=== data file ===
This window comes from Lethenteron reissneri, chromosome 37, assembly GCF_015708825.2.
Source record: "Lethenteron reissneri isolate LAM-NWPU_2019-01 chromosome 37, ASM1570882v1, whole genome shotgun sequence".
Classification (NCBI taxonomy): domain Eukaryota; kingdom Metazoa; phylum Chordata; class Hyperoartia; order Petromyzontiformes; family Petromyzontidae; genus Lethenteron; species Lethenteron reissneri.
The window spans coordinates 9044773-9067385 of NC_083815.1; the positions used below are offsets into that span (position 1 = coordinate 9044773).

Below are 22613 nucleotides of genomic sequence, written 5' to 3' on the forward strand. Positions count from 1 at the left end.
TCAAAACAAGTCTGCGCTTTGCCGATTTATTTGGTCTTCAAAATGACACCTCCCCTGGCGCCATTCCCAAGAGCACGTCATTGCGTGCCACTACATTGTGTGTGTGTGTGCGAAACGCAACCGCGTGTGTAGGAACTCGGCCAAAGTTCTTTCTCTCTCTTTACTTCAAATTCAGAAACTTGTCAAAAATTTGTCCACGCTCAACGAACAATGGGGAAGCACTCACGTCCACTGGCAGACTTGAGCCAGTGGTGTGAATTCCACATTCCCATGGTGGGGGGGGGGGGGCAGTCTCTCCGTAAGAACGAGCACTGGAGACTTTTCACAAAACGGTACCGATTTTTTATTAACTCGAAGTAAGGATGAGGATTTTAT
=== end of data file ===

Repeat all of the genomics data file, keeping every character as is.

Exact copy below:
This window comes from Lethenteron reissneri, chromosome 37, assembly GCF_015708825.2.
Source record: "Lethenteron reissneri isolate LAM-NWPU_2019-01 chromosome 37, ASM1570882v1, whole genome shotgun sequence".
Classification (NCBI taxonomy): domain Eukaryota; kingdom Metazoa; phylum Chordata; class Hyperoartia; order Petromyzontiformes; family Petromyzontidae; genus Lethenteron; species Lethenteron reissneri.
The window spans coordinates 9044773-9067385 of NC_083815.1; the positions used below are offsets into that span (position 1 = coordinate 9044773).

Below are 22613 nucleotides of genomic sequence, written 5' to 3' on the forward strand. Positions count from 1 at the left end.
TCAAAACAAGTCTGCGCTTTGCCGATTTATTTGGTCTTCAAAATGACACCTCCCCTGGCGCCATTCCCAAGAGCACGTCATTGCGTGCCACTACATTGTGTGTGTGTGTGCGAAACGCAACCGCGTGTGTAGGAACTCGGCCAAAGTTCTTTCTCTCTCTTTACTTCAAATTCAGAAACTTGTCAAAAATTTGTCCACGCTCAACGAACAATGGGGAAGCACTCACGTCCACTGGCAGACTTGAGCCAGTGGTGTGAATTCCACATTCCCATGGTGGGGGGGGGGGGGCAGTCTCTCCGTAAGAACGAGCACTGGAGACTTTTCACAAAACGGTACCGATTTTTTATTAACTCGAAGTAAGGATGAGGATTTTAT